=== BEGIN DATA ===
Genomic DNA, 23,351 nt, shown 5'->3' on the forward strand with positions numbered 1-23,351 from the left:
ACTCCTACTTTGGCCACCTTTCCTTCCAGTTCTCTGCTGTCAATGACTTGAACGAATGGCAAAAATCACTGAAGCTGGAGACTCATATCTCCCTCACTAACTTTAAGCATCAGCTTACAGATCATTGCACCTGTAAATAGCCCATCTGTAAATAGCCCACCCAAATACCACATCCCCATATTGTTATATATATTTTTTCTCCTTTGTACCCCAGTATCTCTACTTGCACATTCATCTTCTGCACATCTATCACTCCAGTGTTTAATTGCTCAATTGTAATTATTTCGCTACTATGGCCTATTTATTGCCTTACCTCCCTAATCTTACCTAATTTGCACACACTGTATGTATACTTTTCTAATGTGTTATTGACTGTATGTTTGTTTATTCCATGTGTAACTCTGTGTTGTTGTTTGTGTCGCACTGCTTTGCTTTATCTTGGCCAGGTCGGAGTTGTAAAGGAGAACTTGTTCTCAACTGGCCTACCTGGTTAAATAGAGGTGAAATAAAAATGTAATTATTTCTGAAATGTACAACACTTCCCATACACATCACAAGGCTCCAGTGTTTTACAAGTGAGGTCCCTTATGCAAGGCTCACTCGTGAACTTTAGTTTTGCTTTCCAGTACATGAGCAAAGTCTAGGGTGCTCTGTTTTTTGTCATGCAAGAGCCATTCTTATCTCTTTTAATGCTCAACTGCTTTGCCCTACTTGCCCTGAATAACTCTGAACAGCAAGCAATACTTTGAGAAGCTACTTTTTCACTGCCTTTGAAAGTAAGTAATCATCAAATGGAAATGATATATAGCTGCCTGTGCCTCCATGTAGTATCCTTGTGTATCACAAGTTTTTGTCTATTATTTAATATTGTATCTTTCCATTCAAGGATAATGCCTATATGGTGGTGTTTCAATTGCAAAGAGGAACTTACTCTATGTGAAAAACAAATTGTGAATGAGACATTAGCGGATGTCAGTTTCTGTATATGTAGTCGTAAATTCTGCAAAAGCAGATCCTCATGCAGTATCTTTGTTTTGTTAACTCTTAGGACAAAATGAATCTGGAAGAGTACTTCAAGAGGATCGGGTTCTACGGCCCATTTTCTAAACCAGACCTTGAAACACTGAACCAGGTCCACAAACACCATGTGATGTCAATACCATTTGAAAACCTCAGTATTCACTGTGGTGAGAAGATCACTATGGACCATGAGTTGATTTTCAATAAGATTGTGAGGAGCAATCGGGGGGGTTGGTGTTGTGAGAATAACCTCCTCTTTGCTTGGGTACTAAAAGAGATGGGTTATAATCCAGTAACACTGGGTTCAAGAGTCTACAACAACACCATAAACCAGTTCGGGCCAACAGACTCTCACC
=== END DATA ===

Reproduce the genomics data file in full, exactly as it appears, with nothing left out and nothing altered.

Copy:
Genomic DNA, 23,351 nt, shown 5'->3' on the forward strand with positions numbered 1-23,351 from the left:
ACTCCTACTTTGGCCACCTTTCCTTCCAGTTCTCTGCTGTCAATGACTTGAACGAATGGCAAAAATCACTGAAGCTGGAGACTCATATCTCCCTCACTAACTTTAAGCATCAGCTTACAGATCATTGCACCTGTAAATAGCCCATCTGTAAATAGCCCACCCAAATACCACATCCCCATATTGTTATATATATTTTTTCTCCTTTGTACCCCAGTATCTCTACTTGCACATTCATCTTCTGCACATCTATCACTCCAGTGTTTAATTGCTCAATTGTAATTATTTCGCTACTATGGCCTATTTATTGCCTTACCTCCCTAATCTTACCTAATTTGCACACACTGTATGTATACTTTTCTAATGTGTTATTGACTGTATGTTTGTTTATTCCATGTGTAACTCTGTGTTGTTGTTTGTGTCGCACTGCTTTGCTTTATCTTGGCCAGGTCGGAGTTGTAAAGGAGAACTTGTTCTCAACTGGCCTACCTGGTTAAATAGAGGTGAAATAAAAATGTAATTATTTCTGAAATGTACAACACTTCCCATACACATCACAAGGCTCCAGTGTTTTACAAGTGAGGTCCCTTATGCAAGGCTCACTCGTGAACTTTAGTTTTGCTTTCCAGTACATGAGCAAAGTCTAGGGTGCTCTGTTTTTTGTCATGCAAGAGCCATTCTTATCTCTTTTAATGCTCAACTGCTTTGCCCTACTTGCCCTGAATAACTCTGAACAGCAAGCAATACTTTGAGAAGCTACTTTTTCACTGCCTTTGAAAGTAAGTAATCATCAAATGGAAATGATATATAGCTGCCTGTGCCTCCATGTAGTATCCTTGTGTATCACAAGTTTTTGTCTATTATTTAATATTGTATCTTTCCATTCAAGGATAATGCCTATATGGTGGTGTTTCAATTGCAAAGAGGAACTTACTCTATGTGAAAAACAAATTGTGAATGAGACATTAGCGGATGTCAGTTTCTGTATATGTAGTCGTAAATTCTGCAAAAGCAGATCCTCATGCAGTATCTTTGTTTTGTTAACTCTTAGGACAAAATGAATCTGGAAGAGTACTTCAAGAGGATCGGGTTCTACGGCCCATTTTCTAAACCAGACCTTGAAACACTGAACCAGGTCCACAAACACCATGTGATGTCAATACCATTTGAAAACCTCAGTATTCACTGTGGTGAGAAGATCACTATGGACCATGAGTTGATTTTCAATAAGATTGTGAGGAGCAATCGGGGGGGTTGGTGTTGTGAGAATAACCTCCTCTTTGCTTGGGTACTAAAAGAGATGGGTTATAATCCAGTAACACTGGGTTCAAGAGTCTACAACAACACCATAAACCAGTTCGGGCCAACAGACTCTCACC